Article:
There are Discovery Zones with screen projectors with information and facts on the animals exhibited within the Aquaria. Interactive kiosks are also available for visitors to go on a virtual adventure in exploring other exciting creatures that inhabit the world’s oceans.
You can also view the spectacular ocean reef and its inhabitants through a large acrylic window at the Aquatheater. Witness daily fish feedings as well as diving sessions with the sharks.
It's a bit pricey at RM 38 and upwards, but very well done.

Kampung Baru

Kampung Baru is the oldest Malay residential area in Kuala Lumpur and still has authentic traditional Malay wooden houses set against a backdrop of the downtown KL sky-scrapers.
If you're not able to venture out of the city and want to see what an old Malay settlement looks like,then Kampung Baru can make an interesting visit.
Although lots of property developers are eyeing the place,for now at least you can see some nice old wooden houses and wander the streets in safety (but watch-out for the motorbikes)
Lots of restaurants and stalls with Malay food - Saturday night: Pasar Minggu (Sunday Market) 6pm - 1am, jewellery, clothes, fabric, Malay cooking, handicraft- Take Putra LRT (e.g. from KLCC) to Kampung Baru station - Monorail to Medan Tuanku station (5min walk from there) - 30min walk from Bukit Bintang or RM5 -10 by Taxi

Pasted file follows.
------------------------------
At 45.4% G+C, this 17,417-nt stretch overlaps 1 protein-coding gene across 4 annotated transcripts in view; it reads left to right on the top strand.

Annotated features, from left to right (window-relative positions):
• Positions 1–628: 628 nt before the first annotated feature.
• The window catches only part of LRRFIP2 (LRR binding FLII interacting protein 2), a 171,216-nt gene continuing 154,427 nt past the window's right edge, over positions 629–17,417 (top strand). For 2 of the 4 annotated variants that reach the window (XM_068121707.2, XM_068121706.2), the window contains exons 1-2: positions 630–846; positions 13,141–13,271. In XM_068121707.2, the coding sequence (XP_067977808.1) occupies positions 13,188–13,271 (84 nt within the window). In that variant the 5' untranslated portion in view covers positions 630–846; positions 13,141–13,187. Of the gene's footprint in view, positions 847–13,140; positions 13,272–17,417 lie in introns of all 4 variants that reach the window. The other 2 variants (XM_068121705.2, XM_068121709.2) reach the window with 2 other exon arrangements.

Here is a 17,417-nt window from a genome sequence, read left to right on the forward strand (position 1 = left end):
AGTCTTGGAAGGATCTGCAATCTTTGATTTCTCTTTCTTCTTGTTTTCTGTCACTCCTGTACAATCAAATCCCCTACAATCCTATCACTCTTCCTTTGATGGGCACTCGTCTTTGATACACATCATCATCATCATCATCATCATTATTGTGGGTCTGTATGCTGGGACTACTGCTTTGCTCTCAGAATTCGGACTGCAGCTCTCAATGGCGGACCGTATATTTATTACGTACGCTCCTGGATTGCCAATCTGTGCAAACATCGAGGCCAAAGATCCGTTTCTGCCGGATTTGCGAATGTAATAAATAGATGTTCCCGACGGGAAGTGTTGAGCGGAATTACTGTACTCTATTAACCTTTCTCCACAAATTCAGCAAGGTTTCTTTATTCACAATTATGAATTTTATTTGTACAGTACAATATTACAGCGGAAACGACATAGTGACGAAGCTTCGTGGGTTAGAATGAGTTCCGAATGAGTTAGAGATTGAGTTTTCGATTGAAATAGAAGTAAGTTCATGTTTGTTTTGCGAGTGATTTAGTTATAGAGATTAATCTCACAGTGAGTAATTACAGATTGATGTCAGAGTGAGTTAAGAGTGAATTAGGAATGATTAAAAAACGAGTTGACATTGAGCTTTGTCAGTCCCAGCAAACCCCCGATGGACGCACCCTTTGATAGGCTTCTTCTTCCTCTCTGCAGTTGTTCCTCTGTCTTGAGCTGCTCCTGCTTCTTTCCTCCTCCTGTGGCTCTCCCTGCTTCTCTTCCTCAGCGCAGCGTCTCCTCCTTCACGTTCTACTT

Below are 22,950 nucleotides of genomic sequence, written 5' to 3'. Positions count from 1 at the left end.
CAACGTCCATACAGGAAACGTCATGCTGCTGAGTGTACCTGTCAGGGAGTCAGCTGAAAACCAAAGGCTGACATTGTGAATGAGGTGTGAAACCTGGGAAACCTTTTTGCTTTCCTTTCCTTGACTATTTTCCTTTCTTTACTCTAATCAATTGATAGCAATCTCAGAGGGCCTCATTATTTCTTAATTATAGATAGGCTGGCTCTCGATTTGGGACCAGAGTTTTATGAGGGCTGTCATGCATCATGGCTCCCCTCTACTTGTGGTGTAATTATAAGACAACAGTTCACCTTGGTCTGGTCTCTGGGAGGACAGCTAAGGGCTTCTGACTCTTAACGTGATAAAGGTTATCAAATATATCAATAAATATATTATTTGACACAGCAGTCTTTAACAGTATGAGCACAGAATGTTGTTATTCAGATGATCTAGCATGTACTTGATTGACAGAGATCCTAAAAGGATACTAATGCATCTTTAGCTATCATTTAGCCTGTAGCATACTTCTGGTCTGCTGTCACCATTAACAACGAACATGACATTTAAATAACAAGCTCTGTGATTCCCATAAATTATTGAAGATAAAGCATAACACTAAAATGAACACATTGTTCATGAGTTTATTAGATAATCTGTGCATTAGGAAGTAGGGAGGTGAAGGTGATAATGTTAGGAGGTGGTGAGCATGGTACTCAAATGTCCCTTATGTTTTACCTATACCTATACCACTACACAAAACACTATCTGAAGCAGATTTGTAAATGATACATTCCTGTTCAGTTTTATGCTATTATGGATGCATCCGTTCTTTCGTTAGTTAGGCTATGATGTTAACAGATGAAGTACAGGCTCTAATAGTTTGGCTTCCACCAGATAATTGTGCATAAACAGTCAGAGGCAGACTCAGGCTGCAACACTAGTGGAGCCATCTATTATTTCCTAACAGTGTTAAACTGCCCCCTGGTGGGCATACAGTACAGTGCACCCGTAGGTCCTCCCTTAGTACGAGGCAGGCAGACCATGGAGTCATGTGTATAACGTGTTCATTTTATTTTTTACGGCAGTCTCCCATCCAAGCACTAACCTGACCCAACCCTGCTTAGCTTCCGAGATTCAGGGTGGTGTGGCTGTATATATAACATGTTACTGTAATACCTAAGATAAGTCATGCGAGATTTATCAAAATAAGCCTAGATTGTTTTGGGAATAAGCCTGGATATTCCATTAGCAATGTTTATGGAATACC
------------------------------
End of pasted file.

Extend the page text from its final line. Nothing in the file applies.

Monday, July 20, 2009

Lake Gardens KL Birdpark and Butterfly Park

At the edge of the city,this area of landscaped gardens,statues and parks can be a welcome respite from the concrete jungle of Kuala Lumpur,or it can be a hot and sweaty walk....

The main attractions are the Butterfly Park,Bird Park and National Monument

The Bird Park houses more than 3,000 birds and 200 species from all over the world.If you've a few hours to kill and quite like birds or you just want to escape Kuala Lumpur and see some greenery the Birdpark is worth a visit. You'll come across miniature gardens, pools and water cascades, bridges, flowering plants ...and bird feeding stations. Divided into zones you'll find, a Flamingo pond, Pelicans, Hornbill Park, World of Parrots, a Waterfall Aviary, Amphitheatre, Children's playground and Seminar Room.Birds here include Flamingos, Hornbills, Water hens, Parrots, Cockatoos, Storks, Pheasants, Mynahs Pigeons, Macaws, and Ducks.